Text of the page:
21. Hulme, C., P. Hatcher, K. Nation, A. Brown, J. Adams and G. Stuart. 2002. Phoneme awareness is a better predictor of early reading skill than onset-rime awareness. Journal of Experimental Child Psychology 82(1), 2-28.
22. Hulme, C., M. Snowling, M. Caravolas and J. Carroll. 2005. Phonological skills are (probably) one cause of success in learning to read: A comment on Castles and Coltheart. Scientific studies of reading 9(4), 351-365.
23. Inutsuka, K. 2009. Component skills analyses for Japanese adult second language readers: The role of cognitive and linguistic skills and processing speed in predicting reader performance. Doctoral dissertation, University of Toronto.
24. Joshi, R. M. and P. G. Aaron. 2000. The component model of reading: Simple view of reading made a little more complex. Reading Psychology 21(2), 85-97.
25. Koda, K. 1998. The role of phonemic awareness in second language reading. Second Language Research 14(2), 194-215.
26. Lee, K. M. 2011. Relative Contributions of Phonological Awareness and Orthographic Knowledge to the Reading Proficiency of Chinese Students Learning English as a Foreign Language. Doctoral dissertation, University of Houston, USA.
27. Li, M., L. Cheng and J. R. Kirby. 2012. Phonological awareness and listening comprehension among Chinese English-immersion students. International Education 41, 46-65.
28. Macaruso, P. and D. Shankweiler. 2010. Expanding the simple view of reading in accounting for reading skills in community college students. Reading Psychology 31(5), 454-471.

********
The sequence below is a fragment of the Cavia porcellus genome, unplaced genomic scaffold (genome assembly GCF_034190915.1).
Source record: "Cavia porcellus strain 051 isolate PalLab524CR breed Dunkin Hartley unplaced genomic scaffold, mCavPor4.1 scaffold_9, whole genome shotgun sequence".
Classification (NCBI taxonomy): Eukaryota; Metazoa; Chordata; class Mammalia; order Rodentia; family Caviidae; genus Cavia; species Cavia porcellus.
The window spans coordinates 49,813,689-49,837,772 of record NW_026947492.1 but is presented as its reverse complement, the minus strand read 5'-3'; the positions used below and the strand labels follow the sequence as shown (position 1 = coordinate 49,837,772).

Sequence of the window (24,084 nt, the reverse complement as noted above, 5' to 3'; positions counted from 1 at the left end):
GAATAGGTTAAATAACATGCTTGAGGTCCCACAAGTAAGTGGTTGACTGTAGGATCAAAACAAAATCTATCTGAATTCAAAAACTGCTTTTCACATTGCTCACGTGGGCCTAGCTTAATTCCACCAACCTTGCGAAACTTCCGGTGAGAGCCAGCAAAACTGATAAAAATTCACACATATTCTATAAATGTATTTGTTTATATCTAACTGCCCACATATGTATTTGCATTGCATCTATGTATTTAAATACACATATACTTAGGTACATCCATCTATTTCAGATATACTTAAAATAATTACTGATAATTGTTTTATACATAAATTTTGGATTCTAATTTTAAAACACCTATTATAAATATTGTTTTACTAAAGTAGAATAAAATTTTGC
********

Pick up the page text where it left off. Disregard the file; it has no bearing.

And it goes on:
29. McBride-Chang, C., H. Cheung, B. Y. Chow, C. L. Chow and L. Choi. 2006. Metalinguistic skills and vocabulary knowledge in Chinese (L1) and English (L2). Reading and Writing, 19(7), 695-716.
30. McBride-Chang, C. and R. V. Kail. 2002. Cross–cultural similarities in the predictors of reading acquisition. Child development 73(5), 1392-1407.
31. McBride-Chang, C., E. Bialystok, K. K.Chong and Y. Li, . (2004). Levels of phonological awareness in three cultures. Journal of Experimental Child Psychology 89(2), 93-111.
32. Nassaji, H. 2014. The role and importance of lower-level processes in second language reading. Language Teaching 47(1), 1.
33. Nation, N. and C. Hulme. 1997. Phonemic segmentation, not onset-rime segmentation, predicts early reading and spelling skills. Reading Research Quarterly 32, 154-167.
34. Ramirez, G., X. Chen, E. Geva and Y. Luo. 2011. Morphological awareness and word reading in English language learners: Evidence from Spanish-and Chinese-speaking children. Applied Psycholinguistics 32(3), 601.
35. Rau, A. K., K. Moeller and K. Landerl. 2014. The transition from sublexical to lexical processing in a consistent orthography: An eye-tracking study. Scientific Studies of Reading 18(3), 224-233.
36. Rosner, J. 1975. Helping Children Overcome Learning Difficulties. New York: Walker and Company.
37. Rost, M. 2006. Areas of research that influence L2 listening instruction. In E. Uso-Juan and A. Martinez-Flor, eds., Current Trend in the Development and Teaching of the Four Language Skills, 47-74. Berlin: Mounton de Gruyter.